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Thought Leadership

AI-list: What comes after unicorn?

Jen Jordan | June 09, 2023| 2 min. read
Large Language Models. Artist: Tim West

AI is a rapidly developing sector that Insight has invested more than $4B since 2014. We’re currently tracking 23,315 AI/ML startups and ScaleUps. Naturally, our team has seen a lot, and the discussions around this topic generate a lot of opinions.

Here’s a look behind the curtain into some of what we’re reading, sharing, and discussing across the team at Insight lately. Think I missed something? Email me and tell me all about it. See the archive of all our AI roundups here.

Why the AI boom is not a dotcom redux

It’s inevitable AI will change society and the way we work — but it could also be transformative with its ability to improve productivity in the global economy.

Via the Financial Times, “First, AI can make current processes more efficient. It is already helping workers make better informed decisions, optimise their processes and remove mundane tasks. The resulting increase in the efficiency of the workforce should boost overall output. And then AI can help workers invent new things, make new discoveries and generate technological progress that can raise future productivity.”

Open Source AI Is Not Winning—Incumbents Are

Open versus closed AI innovation is a big theme discussed every week. But are we too eager to close the book on a race that hasn’t even really started yet?

The innovator’s dilemma portrays incumbents as beatable: Challengers with a solid will to pursue risky innovation could, under the right circumstances, overthrow them. But let’s be frank here; we’re not living under those ideal conditions: generative AI happens to fit perfectly with the suites of products that Google and Microsoft and Adobe and Nvidia already offer. They create the very substrate on which generative AI is implemented.”

Speaking of incumbents, Zuck is all in on Meta’s open-source innovation. Via the New York Times, “[Zuckerberg] said Meta would work on creating artificial intelligence models that were accessible to more people than those of his company’s competitors and, ultimately, would fit into his plans for the metaverse.

‘Democratizing access to this has a bunch of value,’ Mr. Zuckerberg said, according to the two people who shared remarks with The Times. “But it’s also aligned with the product vision of enabling a lot of different A.I.’s instead of just trying to consolidate this ourselves into one singular A.I. that’s going to try to rule everything.”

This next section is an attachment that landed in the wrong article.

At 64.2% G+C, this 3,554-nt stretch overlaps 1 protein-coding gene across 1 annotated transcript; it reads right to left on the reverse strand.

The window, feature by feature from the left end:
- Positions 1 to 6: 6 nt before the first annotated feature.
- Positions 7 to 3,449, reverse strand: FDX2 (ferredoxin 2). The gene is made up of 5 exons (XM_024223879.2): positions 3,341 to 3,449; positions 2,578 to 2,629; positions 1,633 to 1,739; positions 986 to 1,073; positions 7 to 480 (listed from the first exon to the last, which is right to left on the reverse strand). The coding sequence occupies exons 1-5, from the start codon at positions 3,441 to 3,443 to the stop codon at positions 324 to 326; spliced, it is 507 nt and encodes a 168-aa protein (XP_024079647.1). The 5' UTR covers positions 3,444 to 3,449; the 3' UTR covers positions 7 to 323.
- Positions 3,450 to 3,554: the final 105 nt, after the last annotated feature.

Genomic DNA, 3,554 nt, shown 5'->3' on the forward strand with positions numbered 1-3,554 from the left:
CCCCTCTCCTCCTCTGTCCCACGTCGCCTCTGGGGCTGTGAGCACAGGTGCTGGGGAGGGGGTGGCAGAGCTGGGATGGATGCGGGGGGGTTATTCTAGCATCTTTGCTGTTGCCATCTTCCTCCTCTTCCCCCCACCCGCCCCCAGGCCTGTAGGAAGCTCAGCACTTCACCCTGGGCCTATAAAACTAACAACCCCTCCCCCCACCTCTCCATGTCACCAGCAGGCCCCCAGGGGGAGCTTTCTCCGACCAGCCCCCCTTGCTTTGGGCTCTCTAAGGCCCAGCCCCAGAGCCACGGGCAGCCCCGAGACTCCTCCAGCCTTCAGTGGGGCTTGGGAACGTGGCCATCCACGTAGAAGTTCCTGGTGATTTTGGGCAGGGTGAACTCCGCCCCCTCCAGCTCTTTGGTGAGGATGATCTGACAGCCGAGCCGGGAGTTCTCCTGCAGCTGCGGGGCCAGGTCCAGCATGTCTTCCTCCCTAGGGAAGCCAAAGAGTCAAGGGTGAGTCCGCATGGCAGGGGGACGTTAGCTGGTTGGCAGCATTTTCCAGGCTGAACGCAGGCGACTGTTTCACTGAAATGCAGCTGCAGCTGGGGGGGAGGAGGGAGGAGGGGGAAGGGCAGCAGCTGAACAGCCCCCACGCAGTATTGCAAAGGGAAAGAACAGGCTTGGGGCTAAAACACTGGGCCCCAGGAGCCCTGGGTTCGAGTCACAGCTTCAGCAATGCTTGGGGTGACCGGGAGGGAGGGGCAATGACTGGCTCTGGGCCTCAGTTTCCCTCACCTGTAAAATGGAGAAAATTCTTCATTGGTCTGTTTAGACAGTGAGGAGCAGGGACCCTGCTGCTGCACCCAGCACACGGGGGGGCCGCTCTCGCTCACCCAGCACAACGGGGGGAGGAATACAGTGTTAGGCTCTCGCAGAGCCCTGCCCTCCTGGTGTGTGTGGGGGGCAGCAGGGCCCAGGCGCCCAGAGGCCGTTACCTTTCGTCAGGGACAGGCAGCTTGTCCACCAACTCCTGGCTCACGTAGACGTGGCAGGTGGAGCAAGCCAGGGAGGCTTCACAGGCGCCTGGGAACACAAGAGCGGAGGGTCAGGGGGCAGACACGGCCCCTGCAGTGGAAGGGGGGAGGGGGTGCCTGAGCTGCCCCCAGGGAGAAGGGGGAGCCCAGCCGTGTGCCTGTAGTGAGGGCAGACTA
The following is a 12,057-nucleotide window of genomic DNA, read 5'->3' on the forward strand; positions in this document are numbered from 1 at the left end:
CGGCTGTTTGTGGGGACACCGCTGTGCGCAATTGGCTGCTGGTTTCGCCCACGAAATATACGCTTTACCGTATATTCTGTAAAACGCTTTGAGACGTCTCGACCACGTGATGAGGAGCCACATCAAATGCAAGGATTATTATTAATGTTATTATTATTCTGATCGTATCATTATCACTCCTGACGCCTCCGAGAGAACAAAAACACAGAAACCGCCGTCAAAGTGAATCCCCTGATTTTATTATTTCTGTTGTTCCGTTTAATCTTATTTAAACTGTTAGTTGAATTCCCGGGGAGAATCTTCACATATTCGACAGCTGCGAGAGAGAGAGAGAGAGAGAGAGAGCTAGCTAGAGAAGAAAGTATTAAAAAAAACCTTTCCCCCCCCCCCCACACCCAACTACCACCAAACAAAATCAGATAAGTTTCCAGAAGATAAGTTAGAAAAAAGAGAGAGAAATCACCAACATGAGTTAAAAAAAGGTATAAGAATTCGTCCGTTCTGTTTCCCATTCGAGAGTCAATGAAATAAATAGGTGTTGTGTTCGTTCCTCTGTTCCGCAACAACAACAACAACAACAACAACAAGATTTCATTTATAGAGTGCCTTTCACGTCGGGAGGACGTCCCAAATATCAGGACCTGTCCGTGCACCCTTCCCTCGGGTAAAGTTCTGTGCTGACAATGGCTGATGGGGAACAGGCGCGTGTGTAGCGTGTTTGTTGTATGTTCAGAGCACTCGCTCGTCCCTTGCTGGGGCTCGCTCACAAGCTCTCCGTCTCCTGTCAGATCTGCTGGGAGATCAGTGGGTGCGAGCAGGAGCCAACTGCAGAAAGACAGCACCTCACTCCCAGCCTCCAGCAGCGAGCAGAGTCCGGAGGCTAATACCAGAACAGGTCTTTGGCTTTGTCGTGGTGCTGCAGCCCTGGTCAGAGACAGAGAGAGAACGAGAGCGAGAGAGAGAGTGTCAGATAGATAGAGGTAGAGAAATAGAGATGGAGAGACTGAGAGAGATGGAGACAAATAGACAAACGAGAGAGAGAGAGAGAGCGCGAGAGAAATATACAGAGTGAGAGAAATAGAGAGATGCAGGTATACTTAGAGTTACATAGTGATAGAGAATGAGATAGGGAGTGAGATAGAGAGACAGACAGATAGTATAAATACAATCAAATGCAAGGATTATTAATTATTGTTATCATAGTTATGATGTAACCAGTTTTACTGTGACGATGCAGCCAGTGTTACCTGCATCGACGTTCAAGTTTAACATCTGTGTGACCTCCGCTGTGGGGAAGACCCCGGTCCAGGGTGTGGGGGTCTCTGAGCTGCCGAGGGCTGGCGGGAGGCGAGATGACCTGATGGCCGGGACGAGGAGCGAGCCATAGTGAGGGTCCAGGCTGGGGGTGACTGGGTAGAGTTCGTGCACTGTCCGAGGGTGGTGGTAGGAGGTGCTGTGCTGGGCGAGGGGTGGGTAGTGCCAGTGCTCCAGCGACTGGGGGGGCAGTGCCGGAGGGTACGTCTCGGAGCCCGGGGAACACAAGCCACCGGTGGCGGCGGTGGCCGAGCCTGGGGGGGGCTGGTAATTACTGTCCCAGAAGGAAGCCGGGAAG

Here are the 12 generative AI unicorns to watch in addition to OpenAI

A list of 12 generative AI unicorns to know aside from Open AI, in alphabetical order.

Saving you a click: Adept, Anthropic, Character.ai, Cohere, Glean, Hugging Face, Infection, Jasper, Lightricks, Replit, Runway, Stability AI

With AI minting so many $1 billion+ valued unicorns, and quickly, what are we calling the next class of highly-valued companies? Share your ideas with us.

Insight portfolio highlight

This week over 1,000 people gathered in San Francisco for Fully Connected, where Insight portfolio company Weights & Biase announced W&B Weave and W&B Production Monitoring, which aim to help organizations more easily get AI models running effectively for production workloads. More via VentureBeat.

Bits and bots

So sue me: Adobe is so confident its Firefly generative AI (launched this week) won’t breach copyright that it’ll cover your legal bills.

Dropping knowledge: Google Cloud dropped a new Generative AI course this week.

One more thing: It’s been a minute since we’ve had a truly remarkable “one more thing” announcement at Apple WWDC, and the internet forgot about AI for about an hour to react (and soon enough, meme) the Apple Vision Pro announcement. Via ArsTechnica, how Apple didn’t call out AI by name, but machine learning is baked into its products.

(I guess Fry got the LASIK version of the tech.)

Editor’s note: Articles are sourced from an ongoing, internal Insight AI/Data Teams chat discussion and curated, written, and editorialized by Insight’s VP of Content and Thought Leadership, Jen Jordan, a real human. (for now!)

Image credit: Google Deepmind via Unsplash “Large Language Models” Artist: Tim West